Power Monkey Fitness still sells Ring Things, Parallel Bars, and Stall Bars on its website—a third party now manufacturers and ships—but going forward the emphasis will be on education, events, workouts and classes. Geraghty and Durante first got people off the couch and onto the pommel horse in 2012, when they started Power Monkey Camp, a week-long fitness vacation on a 150-acre facility in Crossville, Tennessee, owned by former Olympians John Macready and John Roethlisberger. For $1,500, 100 participants of all skill levels get to live their gymnastic dreams, while learning about weightlifting, ropes courses, nutrition, paddle boarding, jump roping and trampolining. There's also more traditional camp stuff like laser tag, cornhole, bonfires and beer. “The biggest component is fun," Durante says of the biannual camp, which will hold its next session in October.
This October will also see the debut of personalized workouts called "Monkey Method." Geraghty and Durante already have more than 100 videos on their website, with another 300 in the editing stage, and soon monthly subscribers will receive their own fitness routines with embedded clips showcasing proper technique and coaching cues. There will be three levels, ranging from $30 to $55, depending on how hardcore the subscriber is. And Geraghty and Durante aren't out to just collect recurring revenue—they really want you to do the exercises. The videos will be time-sensitive, running on a six-week cycle, then will be taken down. This is both a way for the company to protect its intellectual property and an incentive to get users sweating. If they put off working out for too long, it'll vanish, and those love handles will still be there.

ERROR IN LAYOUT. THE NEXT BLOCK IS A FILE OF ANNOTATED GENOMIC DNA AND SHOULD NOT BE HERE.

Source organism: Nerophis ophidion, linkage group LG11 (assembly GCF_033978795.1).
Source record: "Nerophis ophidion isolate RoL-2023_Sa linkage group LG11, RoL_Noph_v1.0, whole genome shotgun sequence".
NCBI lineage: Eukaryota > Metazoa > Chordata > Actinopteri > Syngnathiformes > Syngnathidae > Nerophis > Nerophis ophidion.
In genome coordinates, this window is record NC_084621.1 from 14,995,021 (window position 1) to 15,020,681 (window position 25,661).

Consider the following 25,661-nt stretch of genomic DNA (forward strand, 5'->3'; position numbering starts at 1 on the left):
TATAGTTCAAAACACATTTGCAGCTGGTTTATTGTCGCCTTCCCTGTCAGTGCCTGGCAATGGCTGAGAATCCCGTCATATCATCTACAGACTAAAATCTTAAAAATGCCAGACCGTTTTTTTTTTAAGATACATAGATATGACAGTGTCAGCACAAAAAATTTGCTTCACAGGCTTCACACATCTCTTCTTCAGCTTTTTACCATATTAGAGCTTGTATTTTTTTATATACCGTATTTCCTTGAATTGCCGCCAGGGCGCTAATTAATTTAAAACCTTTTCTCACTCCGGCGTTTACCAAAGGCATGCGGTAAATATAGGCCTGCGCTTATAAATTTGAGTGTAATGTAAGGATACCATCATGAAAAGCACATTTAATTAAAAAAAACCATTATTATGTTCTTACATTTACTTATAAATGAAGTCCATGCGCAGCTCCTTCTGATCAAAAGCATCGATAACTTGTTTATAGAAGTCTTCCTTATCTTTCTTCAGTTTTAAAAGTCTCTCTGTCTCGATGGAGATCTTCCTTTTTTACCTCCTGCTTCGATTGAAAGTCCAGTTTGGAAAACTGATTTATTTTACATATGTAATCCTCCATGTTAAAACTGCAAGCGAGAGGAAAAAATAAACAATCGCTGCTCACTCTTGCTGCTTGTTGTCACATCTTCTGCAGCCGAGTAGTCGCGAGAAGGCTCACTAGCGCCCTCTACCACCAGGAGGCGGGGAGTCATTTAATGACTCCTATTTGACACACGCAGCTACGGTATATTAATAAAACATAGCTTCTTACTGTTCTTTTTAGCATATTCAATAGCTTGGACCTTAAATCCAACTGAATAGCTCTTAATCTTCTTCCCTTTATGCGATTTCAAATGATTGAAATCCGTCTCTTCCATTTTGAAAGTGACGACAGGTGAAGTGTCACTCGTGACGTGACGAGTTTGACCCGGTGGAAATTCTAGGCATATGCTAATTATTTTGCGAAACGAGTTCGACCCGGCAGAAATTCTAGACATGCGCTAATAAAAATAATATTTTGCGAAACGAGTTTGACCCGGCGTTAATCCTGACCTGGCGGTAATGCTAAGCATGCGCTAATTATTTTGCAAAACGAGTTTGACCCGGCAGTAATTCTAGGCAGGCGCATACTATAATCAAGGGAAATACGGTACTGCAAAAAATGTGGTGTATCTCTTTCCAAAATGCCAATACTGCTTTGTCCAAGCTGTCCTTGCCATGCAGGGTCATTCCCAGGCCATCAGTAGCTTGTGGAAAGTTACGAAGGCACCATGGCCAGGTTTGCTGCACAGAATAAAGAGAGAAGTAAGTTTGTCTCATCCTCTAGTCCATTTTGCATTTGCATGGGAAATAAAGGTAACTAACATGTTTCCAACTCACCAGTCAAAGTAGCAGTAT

“My goal is to give people the foundational movements for gymnastics, so they can understand how amazing the sport is," Durante says. “Kids love doing handsprings in the backyard, and there's no reason adults can't get back to that place."
Like a CrossFit newbie, the founders are trying to get their legs under them to become the source for everyday gymnastics for all. They keep things lean and mean: There are only four employees, one of them being Durante's wife, Sadie, who is a trained aerialist/dancer and a CrossFit Level 1 trainer. Every other coach is a hired gun.
At this point, the company is still small, but growing. Geraghty expects to end the year with $400,000 in revenue and is projecting it to double next year, with growth to come from the $400 weekend clinics they're rolling out. These will be held at CrossFit facilities Power Monkey Fitness partners up with, because as of now, they don't have a gym of their own. With Power Monkey Fitness still in its early days, its owners maintain their day jobs: Geraghty is still a stuntman and consultant, while Durante works with the U.S. Olympic Committee and is the athlete representative for USA Gymnastics.
They have long-term vision, though. One future goal is to bring basic gymnastics-infused workouts to the masses—the kind of people strictly looking to drop 10 pounds, and even those who need to lose a significant amount of weight.
“I've seen obese people change the entire course of their lives," Durante says. “We want Power Monkey Fitness to help create a sense of community. We want to help people feel better about themselves."